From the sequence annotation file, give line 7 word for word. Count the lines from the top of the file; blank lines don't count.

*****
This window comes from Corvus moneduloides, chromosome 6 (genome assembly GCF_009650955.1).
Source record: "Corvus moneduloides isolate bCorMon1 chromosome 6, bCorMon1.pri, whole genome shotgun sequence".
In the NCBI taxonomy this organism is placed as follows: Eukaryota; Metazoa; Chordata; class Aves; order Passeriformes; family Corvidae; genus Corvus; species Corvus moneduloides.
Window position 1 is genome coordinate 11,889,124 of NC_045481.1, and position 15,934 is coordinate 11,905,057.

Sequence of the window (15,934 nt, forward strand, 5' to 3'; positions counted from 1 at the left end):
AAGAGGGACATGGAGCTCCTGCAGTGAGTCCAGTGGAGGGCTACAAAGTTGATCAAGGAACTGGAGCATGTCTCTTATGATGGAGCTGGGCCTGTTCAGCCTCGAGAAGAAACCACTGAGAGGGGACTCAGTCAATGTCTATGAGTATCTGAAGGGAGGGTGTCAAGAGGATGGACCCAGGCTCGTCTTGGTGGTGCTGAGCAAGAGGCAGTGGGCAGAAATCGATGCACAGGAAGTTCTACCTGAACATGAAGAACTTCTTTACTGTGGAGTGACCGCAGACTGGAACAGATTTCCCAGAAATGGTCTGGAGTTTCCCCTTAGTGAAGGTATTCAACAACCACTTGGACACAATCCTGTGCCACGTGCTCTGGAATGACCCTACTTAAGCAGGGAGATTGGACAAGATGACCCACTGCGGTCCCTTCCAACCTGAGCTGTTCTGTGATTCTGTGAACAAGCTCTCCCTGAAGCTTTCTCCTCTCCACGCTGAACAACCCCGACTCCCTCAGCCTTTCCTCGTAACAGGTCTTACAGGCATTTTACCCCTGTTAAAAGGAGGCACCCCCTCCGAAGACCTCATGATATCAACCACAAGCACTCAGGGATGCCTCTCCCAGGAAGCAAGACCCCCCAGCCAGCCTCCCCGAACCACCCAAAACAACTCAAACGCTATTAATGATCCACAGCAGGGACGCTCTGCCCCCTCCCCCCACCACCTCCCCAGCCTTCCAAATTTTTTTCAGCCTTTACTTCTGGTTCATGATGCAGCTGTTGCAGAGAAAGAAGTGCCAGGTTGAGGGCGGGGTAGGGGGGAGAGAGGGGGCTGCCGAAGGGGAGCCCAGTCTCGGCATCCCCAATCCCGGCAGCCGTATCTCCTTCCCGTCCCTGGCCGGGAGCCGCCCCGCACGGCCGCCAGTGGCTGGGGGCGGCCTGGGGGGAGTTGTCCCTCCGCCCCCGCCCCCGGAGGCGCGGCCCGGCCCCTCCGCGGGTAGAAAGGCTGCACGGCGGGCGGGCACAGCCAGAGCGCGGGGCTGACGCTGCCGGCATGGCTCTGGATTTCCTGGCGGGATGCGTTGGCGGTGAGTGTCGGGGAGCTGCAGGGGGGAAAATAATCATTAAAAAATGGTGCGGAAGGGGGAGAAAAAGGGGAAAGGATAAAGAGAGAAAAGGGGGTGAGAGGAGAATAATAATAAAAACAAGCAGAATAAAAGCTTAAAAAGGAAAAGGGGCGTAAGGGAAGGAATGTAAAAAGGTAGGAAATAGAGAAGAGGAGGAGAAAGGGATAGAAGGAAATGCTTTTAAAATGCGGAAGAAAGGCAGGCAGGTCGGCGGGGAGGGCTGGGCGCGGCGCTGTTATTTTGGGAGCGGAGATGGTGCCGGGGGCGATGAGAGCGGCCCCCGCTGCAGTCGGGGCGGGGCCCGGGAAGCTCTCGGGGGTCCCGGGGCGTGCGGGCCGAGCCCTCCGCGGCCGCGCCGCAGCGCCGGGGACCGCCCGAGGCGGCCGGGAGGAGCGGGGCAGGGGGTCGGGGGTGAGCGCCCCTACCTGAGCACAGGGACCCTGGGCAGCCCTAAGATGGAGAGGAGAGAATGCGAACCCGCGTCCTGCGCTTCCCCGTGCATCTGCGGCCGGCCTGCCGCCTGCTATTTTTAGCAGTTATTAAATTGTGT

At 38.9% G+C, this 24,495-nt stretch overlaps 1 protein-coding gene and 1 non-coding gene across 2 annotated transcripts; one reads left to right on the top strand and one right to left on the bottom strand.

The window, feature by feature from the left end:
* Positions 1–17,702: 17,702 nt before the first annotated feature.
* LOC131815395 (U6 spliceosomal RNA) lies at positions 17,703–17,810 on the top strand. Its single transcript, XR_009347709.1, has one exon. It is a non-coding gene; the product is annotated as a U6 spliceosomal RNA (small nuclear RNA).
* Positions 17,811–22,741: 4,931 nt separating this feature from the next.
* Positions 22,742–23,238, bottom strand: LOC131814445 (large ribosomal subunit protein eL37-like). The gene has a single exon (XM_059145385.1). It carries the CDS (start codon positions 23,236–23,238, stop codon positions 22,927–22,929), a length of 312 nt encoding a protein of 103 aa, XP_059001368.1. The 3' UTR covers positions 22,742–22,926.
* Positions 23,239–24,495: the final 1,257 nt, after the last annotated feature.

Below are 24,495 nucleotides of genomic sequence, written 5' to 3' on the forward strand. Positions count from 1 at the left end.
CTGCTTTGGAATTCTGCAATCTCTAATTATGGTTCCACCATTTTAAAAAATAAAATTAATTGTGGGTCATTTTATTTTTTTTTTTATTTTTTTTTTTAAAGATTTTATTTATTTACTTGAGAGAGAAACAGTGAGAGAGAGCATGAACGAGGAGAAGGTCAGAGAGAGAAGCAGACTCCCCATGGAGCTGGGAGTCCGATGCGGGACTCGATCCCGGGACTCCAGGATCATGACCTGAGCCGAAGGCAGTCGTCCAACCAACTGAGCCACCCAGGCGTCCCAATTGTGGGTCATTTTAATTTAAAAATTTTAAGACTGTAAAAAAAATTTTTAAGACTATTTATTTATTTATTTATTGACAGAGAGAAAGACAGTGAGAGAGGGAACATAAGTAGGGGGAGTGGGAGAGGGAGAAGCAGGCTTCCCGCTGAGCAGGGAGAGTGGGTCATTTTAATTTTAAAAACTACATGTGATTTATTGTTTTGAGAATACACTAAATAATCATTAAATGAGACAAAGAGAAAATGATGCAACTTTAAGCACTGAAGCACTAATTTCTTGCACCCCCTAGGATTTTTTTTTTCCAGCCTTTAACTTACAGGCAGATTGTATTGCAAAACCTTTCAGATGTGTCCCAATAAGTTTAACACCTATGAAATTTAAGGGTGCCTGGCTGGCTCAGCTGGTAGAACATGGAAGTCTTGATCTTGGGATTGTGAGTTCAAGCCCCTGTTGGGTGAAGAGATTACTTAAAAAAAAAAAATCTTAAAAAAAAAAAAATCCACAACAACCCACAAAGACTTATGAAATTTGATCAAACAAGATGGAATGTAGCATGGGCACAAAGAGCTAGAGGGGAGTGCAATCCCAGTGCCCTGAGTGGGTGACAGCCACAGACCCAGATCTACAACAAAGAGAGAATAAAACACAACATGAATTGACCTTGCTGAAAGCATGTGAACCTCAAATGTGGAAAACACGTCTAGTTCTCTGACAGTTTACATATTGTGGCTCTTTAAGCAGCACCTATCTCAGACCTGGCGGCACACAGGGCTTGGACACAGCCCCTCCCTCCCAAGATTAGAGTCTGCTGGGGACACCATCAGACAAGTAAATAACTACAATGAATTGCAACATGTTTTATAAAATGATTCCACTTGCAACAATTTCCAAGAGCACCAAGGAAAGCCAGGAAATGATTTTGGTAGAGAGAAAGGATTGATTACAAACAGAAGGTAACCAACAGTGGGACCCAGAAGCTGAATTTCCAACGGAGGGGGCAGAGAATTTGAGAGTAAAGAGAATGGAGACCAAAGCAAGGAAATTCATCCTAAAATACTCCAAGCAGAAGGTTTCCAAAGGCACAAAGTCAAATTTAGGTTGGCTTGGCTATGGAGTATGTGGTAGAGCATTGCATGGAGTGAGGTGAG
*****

At 38.9% G+C, this 24,495-nt stretch overlaps 1 protein-coding gene and 1 non-coding gene across 2 annotated transcripts; one reads left to right on the top strand and one right to left on the bottom strand.